A Bush administration proposal to allow foreign forces to go ashore in Somalia to hunt the country's notorious pirates is getting a cool reception from US military leaders, regional analysts, and some Somali officials.
The proposal – which Secretary of State Condoleezza Rice is expected to put forward Tuesday at the United Nations Security Council – is the boldest yet aimed at stopping the pirates, who've hijacked 55 ships this year, secured tens of millions of dollars in ransoms, and kneecapped maritime trade between Europe and Asia.
Somalia's long East African coastline is a lawless stretch of empty beaches and mountain hollows, and experts think that foreign forces lack the military intelligence to carry out well-targeted land attacks. They warn that civilian casualties would stoke anti-Western sentiment in the overwhelmingly Muslim nation, where powerful Islamist militias are threatening to topple an internationally backed – but desperately weak – interim government.
It's unlikely that American forces would be involved, given the lingering memories of 1993, when a US Black Hawk helicopter was shot down over the Somali capital of Mogadishu, resulting in the deaths of 18 servicemen. The current struggles of a small African Union peacekeeping mission also raise doubts that any country would be willing to send ground forces into Somalia.
"Our intelligence is pretty shaky inside Somalia on a whole bunch of things," said Roger Middleton, a Somalia researcher at Chatham House, a British-based research center. "There's a real danger of arresting fishermen."
One of the Bush administration's last foreign-policy initiatives immediately drew skepticism from Defense Secretary Robert Gates, who said over the weekend that the United States lacked the military intelligence to carry out a land-based operation. Officials in other countries have suggested that land pursuits could violate international law.
The proposal authorizes countries to take "all necessary measures ashore in Somalia, including in its airspace, to interdict those who are using Somali territory" to plan or conduct piracy, according to a draft resolution circulated at the UN last week.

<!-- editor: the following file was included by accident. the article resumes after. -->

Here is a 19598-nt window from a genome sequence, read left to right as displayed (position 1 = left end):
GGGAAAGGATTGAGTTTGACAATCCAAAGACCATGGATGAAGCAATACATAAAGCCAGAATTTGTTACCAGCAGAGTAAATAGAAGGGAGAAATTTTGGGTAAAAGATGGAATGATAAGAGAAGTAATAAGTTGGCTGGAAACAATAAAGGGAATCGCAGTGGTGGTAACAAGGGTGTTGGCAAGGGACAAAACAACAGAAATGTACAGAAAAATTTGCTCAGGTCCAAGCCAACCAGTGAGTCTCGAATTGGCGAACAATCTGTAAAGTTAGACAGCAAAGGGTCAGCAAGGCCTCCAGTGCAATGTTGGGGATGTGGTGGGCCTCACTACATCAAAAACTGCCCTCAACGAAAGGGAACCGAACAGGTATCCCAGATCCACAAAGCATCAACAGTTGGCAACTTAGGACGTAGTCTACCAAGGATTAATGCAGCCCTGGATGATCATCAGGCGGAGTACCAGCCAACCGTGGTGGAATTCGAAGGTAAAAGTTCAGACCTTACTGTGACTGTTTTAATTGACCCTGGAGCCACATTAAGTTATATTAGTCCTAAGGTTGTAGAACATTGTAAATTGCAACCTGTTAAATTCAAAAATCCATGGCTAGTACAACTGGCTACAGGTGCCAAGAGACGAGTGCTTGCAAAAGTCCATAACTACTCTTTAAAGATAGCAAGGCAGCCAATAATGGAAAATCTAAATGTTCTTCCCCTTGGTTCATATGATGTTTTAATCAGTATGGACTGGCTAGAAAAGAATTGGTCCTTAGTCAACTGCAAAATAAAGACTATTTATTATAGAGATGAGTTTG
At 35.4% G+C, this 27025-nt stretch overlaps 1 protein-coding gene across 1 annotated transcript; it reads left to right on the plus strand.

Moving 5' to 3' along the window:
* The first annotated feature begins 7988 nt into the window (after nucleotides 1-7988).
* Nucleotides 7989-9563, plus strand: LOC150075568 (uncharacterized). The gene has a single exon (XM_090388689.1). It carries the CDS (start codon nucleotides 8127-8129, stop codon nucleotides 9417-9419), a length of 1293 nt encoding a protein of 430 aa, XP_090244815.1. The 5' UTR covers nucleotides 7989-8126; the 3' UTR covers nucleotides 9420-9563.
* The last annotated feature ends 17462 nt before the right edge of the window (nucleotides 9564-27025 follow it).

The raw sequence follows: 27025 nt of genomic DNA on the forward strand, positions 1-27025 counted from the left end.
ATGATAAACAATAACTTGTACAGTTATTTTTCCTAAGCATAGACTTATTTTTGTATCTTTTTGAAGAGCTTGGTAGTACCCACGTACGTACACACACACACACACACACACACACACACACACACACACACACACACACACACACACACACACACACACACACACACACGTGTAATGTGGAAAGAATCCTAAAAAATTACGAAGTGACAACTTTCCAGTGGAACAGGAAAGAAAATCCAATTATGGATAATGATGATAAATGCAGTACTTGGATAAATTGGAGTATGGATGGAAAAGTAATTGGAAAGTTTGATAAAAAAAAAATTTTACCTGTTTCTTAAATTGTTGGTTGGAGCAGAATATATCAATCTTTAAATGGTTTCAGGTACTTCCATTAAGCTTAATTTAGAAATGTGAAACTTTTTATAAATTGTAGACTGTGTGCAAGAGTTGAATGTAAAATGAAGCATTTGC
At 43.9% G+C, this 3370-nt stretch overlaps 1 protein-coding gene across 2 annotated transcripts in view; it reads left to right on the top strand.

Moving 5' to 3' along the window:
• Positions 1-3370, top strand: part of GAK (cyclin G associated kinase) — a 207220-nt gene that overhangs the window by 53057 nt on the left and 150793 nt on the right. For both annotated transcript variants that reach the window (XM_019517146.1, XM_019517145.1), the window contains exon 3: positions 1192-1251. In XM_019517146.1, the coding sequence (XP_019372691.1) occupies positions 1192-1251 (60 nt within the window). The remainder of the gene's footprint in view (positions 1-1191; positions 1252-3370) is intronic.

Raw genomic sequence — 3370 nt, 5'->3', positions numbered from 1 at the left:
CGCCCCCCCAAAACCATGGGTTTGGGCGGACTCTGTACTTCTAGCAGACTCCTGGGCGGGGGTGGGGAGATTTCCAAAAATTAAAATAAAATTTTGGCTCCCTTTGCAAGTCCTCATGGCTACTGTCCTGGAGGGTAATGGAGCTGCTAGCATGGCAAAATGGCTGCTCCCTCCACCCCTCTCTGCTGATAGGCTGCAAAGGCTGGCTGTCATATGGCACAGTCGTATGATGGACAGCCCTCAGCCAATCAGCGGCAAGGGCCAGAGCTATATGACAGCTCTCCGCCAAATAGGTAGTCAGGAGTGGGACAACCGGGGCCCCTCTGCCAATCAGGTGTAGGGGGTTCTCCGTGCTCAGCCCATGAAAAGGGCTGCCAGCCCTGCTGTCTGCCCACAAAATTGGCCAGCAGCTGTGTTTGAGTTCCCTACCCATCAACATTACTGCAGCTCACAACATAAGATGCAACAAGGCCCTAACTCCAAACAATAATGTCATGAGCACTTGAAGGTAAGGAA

"Piracy is a problem that does start ashore, and that's where the ultimate solution is going to lie," said Lt. Nate Christensen, a spokesman for the US Navy's Fifth Fleet, based in Bahrain, which has deployed ships to patrol the region. "But we're concerned about minimizing the impact to innocent civilians."
The difference of opinion within the administration reflects the sometimes impossible puzzle that is Somalia, one of the world's failed states, which has lacked a functioning government since 1991. The interim government is near collapse after two strange days that saw the president try to fire the prime minister for pursuing a peace agreement that would dilute the president's power, only to have the parliament back the prime minister Monday with a staunch vote of confidence.
Authorities have lost control of the country, including the waters off its coast, where pirates in simple fiberglass speedboats have attempted to hijack more than 124 ships this year and secured more than $30 million in ransom payments, according to regional maritime officials. They're holding at least 16 foreign ships and at least 330 crew members hostage, dramatically raising insurance costs for shipping companies, which already are reeling from the global economic crisis.
An official in the Somali Foreign Ministry, Osman Mohamed Adan, said that land incursions would deter the pirates only temporarily. "We need international forces to assist us to build up our own security forces," Mr. Adan said.
Once ashore, foreign forces might struggle to identify pirates. Pirate groups are thought to have paid off local authorities, including government officials, and while some flaunt their wealth with new SUVs and other toys, many are disguised as fishermen and indistinguishable from other villagers.
"It's not like in 'Pirates of the Caribbean,' where you turn up in one cavern and they're all there and you can arrest them," Mr. Middleton said.
And like virtually everything else in Somalia, the groups are divided along clan lines, a potential land mine for foreign forces.
"Militias could play a tit-for-tat game against each other, feeding false intelligence to get rid of the competition," said Peter Lehr, a piracy expert at the University of St. Andrew's in Scotland. "We could be lured into their own tribal war."
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